“We often refer to the ‘cocktail party’ problem — or imagine going to a restaurant where a lot of people are talking,” said Dr. Claude Alain, assistant director of the Rotman Research Institute in Toronto and one of the authors of the study. “The older adults who are musically trained perform better on speech in noise tests — it involves the brain rather than the peripheral hearing system.”
Researchers at the University of California, San Francisco, are approaching the soundscape from a different point of view, studying the genetics of absolute, or perfect, pitch, that ability to identify any tone. Dr. Jane Gitschier, a professor of medicine and pediatrics who directs the study there, and her colleagues are trying to tease out both the genetics and the effects of early training.
“The immediate question we’ve been trying to get to is what are the variants in people’s genomes that could predispose an individual to have absolute pitch,” she said. “The hypothesis, further, is that those variants will then manifest as absolute pitch with the input of early musical training.”
Indeed, almost everyone who qualifies as having truly absolute pitch turns out to have had musical training in childhood (you can take the test and volunteer for the study at http://perfectpitch.ucsf.edu/study/).
Alexandra Parbery-Clark, a doctoral candidate in Dr. Kraus’s lab and one of the authors of a paper published this year on auditory working memory and music, was originally trained as a concert pianist. Her desire to go back to graduate school and study the brain, she told me, grew out of teaching at a French school for musically talented children, and observing the ways that musical training affected other kinds of learning.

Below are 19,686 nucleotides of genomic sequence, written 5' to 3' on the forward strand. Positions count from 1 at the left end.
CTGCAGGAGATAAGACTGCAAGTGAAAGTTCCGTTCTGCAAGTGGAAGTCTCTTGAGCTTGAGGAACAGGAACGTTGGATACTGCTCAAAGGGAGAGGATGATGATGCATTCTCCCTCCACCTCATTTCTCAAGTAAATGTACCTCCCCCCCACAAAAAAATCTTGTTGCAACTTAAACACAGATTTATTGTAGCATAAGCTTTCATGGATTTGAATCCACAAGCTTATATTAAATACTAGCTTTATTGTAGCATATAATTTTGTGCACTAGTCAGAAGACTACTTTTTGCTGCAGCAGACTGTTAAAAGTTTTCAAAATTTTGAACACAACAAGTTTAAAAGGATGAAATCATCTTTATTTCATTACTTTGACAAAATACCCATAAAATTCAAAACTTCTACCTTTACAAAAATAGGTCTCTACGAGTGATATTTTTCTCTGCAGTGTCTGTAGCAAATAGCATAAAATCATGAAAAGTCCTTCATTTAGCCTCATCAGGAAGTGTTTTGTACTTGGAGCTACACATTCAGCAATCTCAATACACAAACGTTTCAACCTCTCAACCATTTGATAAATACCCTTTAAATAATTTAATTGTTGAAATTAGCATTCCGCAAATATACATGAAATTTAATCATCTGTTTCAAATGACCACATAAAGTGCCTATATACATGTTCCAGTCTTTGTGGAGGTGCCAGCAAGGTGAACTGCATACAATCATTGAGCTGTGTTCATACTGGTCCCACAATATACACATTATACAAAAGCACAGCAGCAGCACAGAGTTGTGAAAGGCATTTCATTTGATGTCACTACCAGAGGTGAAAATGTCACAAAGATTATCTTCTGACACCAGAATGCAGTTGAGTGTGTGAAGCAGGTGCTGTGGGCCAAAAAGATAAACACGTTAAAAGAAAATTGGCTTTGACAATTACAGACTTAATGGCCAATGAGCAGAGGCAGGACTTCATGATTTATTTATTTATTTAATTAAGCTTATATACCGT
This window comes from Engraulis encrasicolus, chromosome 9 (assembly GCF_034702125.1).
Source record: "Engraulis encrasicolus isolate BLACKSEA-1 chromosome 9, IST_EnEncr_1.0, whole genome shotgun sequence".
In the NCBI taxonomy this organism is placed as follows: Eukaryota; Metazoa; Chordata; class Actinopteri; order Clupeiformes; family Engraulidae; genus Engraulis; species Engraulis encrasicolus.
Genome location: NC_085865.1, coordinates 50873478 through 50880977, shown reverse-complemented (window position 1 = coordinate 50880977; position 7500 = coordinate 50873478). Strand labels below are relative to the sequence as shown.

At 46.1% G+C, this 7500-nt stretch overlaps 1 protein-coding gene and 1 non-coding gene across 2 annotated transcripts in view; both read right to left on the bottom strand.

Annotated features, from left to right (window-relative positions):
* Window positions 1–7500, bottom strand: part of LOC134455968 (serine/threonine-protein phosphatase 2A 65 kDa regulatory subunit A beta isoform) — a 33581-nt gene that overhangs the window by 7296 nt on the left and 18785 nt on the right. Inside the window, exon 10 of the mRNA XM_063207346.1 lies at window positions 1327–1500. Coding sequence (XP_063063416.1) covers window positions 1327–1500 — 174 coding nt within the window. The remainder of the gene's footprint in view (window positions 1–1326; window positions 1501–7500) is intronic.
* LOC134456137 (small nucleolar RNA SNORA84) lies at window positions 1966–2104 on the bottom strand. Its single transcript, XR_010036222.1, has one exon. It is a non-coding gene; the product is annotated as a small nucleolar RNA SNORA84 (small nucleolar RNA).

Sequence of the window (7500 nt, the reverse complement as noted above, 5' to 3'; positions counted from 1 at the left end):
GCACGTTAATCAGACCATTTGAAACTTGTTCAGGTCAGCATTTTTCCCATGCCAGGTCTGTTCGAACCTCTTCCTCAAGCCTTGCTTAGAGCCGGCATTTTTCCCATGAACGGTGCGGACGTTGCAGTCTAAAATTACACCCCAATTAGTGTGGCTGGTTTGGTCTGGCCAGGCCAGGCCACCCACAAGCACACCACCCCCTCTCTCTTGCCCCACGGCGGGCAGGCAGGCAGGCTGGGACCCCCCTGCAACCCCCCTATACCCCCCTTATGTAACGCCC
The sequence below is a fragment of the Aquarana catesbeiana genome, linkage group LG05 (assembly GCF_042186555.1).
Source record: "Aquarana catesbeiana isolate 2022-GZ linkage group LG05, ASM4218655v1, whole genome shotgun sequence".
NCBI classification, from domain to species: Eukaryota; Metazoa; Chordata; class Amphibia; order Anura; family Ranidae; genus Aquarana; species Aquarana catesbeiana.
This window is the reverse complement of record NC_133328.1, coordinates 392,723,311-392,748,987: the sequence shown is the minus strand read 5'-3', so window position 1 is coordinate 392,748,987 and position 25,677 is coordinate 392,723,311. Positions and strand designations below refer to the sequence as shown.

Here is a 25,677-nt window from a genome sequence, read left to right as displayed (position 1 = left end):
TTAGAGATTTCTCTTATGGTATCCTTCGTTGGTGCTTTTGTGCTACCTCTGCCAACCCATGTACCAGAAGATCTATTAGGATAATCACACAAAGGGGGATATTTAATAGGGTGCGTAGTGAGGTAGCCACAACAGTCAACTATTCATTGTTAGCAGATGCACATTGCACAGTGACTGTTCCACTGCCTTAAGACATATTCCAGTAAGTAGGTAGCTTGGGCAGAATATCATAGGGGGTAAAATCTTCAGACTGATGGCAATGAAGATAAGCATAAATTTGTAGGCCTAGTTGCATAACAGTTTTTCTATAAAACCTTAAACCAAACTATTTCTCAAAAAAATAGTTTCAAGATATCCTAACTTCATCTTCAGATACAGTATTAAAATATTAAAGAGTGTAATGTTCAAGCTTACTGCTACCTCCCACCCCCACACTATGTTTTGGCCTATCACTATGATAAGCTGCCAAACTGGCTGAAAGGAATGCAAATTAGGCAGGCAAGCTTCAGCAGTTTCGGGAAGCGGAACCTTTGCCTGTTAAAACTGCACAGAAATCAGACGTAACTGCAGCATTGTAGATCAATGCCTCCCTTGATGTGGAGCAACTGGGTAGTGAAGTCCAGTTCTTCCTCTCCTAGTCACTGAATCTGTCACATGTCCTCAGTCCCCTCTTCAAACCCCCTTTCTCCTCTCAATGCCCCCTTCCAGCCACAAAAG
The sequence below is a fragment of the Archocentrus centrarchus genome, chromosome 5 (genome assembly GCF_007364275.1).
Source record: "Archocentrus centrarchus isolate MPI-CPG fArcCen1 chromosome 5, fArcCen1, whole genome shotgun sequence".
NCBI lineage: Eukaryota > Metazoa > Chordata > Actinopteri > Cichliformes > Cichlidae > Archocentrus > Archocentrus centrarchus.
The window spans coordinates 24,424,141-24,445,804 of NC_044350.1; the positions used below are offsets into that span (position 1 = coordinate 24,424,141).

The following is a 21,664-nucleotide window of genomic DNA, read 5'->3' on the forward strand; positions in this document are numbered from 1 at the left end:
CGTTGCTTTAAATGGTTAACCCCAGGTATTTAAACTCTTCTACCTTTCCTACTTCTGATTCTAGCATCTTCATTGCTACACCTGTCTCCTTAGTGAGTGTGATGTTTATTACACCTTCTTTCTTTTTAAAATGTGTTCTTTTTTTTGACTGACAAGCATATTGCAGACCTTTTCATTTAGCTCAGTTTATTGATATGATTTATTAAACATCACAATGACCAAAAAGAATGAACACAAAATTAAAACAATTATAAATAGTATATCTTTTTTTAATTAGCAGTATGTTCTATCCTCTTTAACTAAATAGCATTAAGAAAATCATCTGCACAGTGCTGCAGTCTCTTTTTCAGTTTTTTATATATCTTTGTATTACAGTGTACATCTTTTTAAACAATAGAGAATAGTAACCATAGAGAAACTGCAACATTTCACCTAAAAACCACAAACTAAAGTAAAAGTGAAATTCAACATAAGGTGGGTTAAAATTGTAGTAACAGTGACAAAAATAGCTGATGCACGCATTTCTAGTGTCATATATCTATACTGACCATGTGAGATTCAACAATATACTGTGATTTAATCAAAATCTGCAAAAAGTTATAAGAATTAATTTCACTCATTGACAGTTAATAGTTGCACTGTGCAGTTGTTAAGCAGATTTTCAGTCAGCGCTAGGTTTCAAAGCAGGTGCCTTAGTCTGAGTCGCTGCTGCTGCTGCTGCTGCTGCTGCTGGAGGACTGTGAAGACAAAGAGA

“If you get a kid who is maybe 3 or 4 years old and you’re teaching them to attend, they’re not only working on their auditory skills but also working on their attention skills and their memory skills — which can translate into scholastic learning,” she said.
Now Ms. Parbery-Clark and her colleagues can look at recordings of the brain’s electrical detection of sounds, and they can see the musically trained brains producing different — and stronger — responses. “Now I have more proof, tangible proof, music is really doing something,” she told me. “One of my lab mates can look at the computer and say, ‘Oh, you’re recording from a musician!’ ”
Many of the researchers in this area are themselves musicians interested in the plasticity of the brain and the effects of musical education on brain waves, which mirror the stimulus sounds. “This is a response that actually reflects the acoustic elements of sound that we know carry meaning,” Professor Kraus said.
There’s a fascination — and even a certain heady delight — in learning what the brain can do, and in drawing out the many effects of the combination of stimulation, application, practice and auditory exercise that musical education provides. But the researchers all caution that there is no one best way to apply these findings.
Different instruments, different teaching methods, different regimens — families need to find what appeals to the individual child and what works for the family, since a big piece of this should be about pleasure and mastery. Children should enjoy themselves, and their lessons. Parents need to care about music, not slot it in as a therapeutic tool.
“We want music to be recognized for what it can be in a person’s life, not necessarily, ‘Oh, we want you to have better cognitive skills, so we’re going to put you in music,’ ” Ms. Parbery-Clark said. “Music is great, music is fantastic, music is social — let them enjoy it for what it really is.”
Correction: September 11, 2012
A previous version of this post contained an incorrect hyperlink for a paper by Alexandra Parbery-Clark.